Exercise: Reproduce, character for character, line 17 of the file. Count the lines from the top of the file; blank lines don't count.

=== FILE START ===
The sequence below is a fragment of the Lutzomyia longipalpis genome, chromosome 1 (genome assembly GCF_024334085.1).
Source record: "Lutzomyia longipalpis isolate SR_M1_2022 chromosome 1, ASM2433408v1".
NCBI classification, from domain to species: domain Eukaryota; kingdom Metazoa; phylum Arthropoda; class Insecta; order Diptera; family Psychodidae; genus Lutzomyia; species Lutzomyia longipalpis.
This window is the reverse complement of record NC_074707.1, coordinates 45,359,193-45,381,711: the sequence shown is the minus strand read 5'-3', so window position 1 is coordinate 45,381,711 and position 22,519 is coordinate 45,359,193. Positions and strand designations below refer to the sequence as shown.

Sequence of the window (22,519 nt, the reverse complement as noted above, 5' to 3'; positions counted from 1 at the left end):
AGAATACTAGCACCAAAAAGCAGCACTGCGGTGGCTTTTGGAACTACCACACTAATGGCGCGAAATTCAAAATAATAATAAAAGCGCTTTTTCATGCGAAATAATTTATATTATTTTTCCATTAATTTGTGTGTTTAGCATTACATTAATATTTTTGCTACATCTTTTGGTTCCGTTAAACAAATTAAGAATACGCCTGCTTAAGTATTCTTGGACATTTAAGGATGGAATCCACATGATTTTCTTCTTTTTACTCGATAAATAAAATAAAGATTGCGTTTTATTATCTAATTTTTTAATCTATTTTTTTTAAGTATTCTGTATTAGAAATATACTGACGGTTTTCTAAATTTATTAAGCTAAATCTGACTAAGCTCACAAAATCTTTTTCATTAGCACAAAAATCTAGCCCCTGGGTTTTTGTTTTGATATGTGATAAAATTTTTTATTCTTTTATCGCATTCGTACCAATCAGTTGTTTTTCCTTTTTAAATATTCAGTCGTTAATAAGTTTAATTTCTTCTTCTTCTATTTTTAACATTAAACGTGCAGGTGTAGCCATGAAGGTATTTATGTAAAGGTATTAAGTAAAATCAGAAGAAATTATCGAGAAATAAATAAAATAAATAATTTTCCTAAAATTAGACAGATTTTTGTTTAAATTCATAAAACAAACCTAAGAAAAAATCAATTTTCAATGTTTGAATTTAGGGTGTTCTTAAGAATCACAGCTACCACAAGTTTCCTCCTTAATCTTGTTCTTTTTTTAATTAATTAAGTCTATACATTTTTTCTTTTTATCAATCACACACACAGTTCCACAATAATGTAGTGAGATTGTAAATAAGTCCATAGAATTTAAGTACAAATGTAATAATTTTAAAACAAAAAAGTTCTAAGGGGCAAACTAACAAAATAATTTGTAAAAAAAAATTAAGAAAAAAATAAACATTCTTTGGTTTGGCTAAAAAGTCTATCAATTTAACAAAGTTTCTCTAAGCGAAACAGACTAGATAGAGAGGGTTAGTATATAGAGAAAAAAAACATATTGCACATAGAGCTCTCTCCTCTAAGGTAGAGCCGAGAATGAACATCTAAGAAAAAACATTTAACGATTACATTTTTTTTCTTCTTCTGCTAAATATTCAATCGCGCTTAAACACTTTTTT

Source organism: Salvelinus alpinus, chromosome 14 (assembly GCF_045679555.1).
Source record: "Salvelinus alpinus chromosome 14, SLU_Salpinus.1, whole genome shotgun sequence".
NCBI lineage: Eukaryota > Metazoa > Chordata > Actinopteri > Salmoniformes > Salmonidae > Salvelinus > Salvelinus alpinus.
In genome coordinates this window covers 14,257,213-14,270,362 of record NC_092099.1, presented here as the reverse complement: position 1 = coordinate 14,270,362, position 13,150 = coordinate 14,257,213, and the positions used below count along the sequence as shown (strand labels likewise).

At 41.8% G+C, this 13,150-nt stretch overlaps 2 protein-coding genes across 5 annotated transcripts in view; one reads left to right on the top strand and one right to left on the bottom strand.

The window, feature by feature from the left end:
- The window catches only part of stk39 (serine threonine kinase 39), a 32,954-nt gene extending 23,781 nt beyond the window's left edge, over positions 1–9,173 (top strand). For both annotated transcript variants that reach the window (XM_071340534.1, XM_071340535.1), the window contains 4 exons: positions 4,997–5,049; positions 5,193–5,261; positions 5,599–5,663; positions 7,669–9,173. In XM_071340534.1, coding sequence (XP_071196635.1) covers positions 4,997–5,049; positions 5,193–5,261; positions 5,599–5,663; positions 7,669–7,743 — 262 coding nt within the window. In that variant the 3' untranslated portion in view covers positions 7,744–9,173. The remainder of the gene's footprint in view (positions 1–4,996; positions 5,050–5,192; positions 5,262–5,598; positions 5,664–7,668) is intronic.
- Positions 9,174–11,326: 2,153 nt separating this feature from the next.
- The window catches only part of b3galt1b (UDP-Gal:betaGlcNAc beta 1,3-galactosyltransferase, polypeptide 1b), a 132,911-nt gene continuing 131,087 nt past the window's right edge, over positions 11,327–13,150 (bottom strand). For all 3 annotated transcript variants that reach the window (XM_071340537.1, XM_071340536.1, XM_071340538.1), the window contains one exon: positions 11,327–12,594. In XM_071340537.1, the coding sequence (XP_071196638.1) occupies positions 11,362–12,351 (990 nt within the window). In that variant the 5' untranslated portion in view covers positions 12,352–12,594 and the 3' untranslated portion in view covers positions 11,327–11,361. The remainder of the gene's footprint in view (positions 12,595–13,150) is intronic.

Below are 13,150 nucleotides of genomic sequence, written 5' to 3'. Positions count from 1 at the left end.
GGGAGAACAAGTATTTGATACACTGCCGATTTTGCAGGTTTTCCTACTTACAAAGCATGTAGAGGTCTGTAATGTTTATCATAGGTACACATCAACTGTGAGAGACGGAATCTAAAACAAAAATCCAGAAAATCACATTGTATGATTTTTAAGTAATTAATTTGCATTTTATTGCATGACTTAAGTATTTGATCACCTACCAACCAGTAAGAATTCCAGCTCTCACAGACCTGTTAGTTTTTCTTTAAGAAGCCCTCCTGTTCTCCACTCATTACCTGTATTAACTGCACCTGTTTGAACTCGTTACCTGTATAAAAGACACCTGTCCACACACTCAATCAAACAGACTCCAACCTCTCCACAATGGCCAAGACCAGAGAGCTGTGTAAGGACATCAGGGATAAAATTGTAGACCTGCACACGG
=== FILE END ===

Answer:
GGGAGAACAAGTATTTGATACACTGCCGATTTTGCAGGTTTTCCTACTTACAAAGCATGTAGAGGTCTGTAATGTTTATCATAGGTACACATCAACTGTGAGAGACGGAATCTAAAACAAAAATCCAGAAAATCACATTGTATGATTTTTAAGTAATTAATTTGCATTTTATTGCATGACTTAAGTATTTGATCACCTACCAACCAGTAAGAATTCCAGCTCTCACAGACCTGTTAGTTTTTCTTTAAGAAGCCCTCCTGTTCTCCACTCATTACCTGTATTAACTGCACCTGTTTGAACTCGTTACCTGTATAAAAGACACCTGTCCACACACTCAATCAAACAGACTCCAACCTCTCCACAATGGCCAAGACCAGAGAGCTGTGTAAGGACATCAGGGATAAAATTGTAGACCTGCACACGG